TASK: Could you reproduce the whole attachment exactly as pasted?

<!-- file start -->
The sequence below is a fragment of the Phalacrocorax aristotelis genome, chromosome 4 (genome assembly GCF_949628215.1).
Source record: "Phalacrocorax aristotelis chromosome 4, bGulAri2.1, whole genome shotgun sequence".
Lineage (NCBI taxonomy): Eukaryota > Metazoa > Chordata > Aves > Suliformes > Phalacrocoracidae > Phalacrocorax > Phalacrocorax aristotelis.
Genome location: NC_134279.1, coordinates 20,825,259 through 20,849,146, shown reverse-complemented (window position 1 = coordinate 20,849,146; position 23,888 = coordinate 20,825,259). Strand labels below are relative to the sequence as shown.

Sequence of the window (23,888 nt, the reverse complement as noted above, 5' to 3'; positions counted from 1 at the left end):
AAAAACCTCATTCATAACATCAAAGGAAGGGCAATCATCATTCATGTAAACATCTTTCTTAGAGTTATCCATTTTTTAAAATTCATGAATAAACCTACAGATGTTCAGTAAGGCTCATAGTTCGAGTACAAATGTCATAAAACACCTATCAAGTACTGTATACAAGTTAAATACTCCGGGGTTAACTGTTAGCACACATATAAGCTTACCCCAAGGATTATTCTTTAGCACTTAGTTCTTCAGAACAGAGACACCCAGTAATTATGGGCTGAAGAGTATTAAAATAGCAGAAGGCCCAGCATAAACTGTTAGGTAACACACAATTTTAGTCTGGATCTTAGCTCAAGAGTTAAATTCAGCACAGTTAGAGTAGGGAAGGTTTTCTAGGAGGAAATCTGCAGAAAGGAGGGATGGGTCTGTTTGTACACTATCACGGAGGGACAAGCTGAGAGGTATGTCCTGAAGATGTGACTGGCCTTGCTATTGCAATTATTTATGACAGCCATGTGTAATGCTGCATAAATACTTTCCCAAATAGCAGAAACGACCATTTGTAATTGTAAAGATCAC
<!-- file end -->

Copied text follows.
The sequence below is a fragment of the Phalacrocorax aristotelis genome, chromosome 4 (genome assembly GCF_949628215.1).
Source record: "Phalacrocorax aristotelis chromosome 4, bGulAri2.1, whole genome shotgun sequence".
Lineage (NCBI taxonomy): Eukaryota > Metazoa > Chordata > Aves > Suliformes > Phalacrocoracidae > Phalacrocorax > Phalacrocorax aristotelis.
Genome location: NC_134279.1, coordinates 20,825,259 through 20,849,146, shown reverse-complemented (window position 1 = coordinate 20,849,146; position 23,888 = coordinate 20,825,259). Strand labels below are relative to the sequence as shown.

Sequence of the window (23,888 nt, the reverse complement as noted above, 5' to 3'; positions counted from 1 at the left end):
AAAAACCTCATTCATAACATCAAAGGAAGGGCAATCATCATTCATGTAAACATCTTTCTTAGAGTTATCCATTTTTTAAAATTCATGAATAAACCTACAGATGTTCAGTAAGGCTCATAGTTCGAGTACAAATGTCATAAAACACCTATCAAGTACTGTATACAAGTTAAATACTCCGGGGTTAACTGTTAGCACACATATAAGCTTACCCCAAGGATTATTCTTTAGCACTTAGTTCTTCAGAACAGAGACACCCAGTAATTATGGGCTGAAGAGTATTAAAATAGCAGAAGGCCCAGCATAAACTGTTAGGTAACACACAATTTTAGTCTGGATCTTAGCTCAAGAGTTAAATTCAGCACAGTTAGAGTAGGGAAGGTTTTCTAGGAGGAAATCTGCAGAAAGGAGGGATGGGTCTGTTTGTACACTATCACGGAGGGACAAGCTGAGAGGTATGTCCTGAAGATGTGACTGGCCTTGCTATTGCAATTATTTATGACAGCCATGTGTAATGCTGCATAAATACTTTCCCAAATAGCAGAAACGACCATTTGTAATTGTAAAGATCAC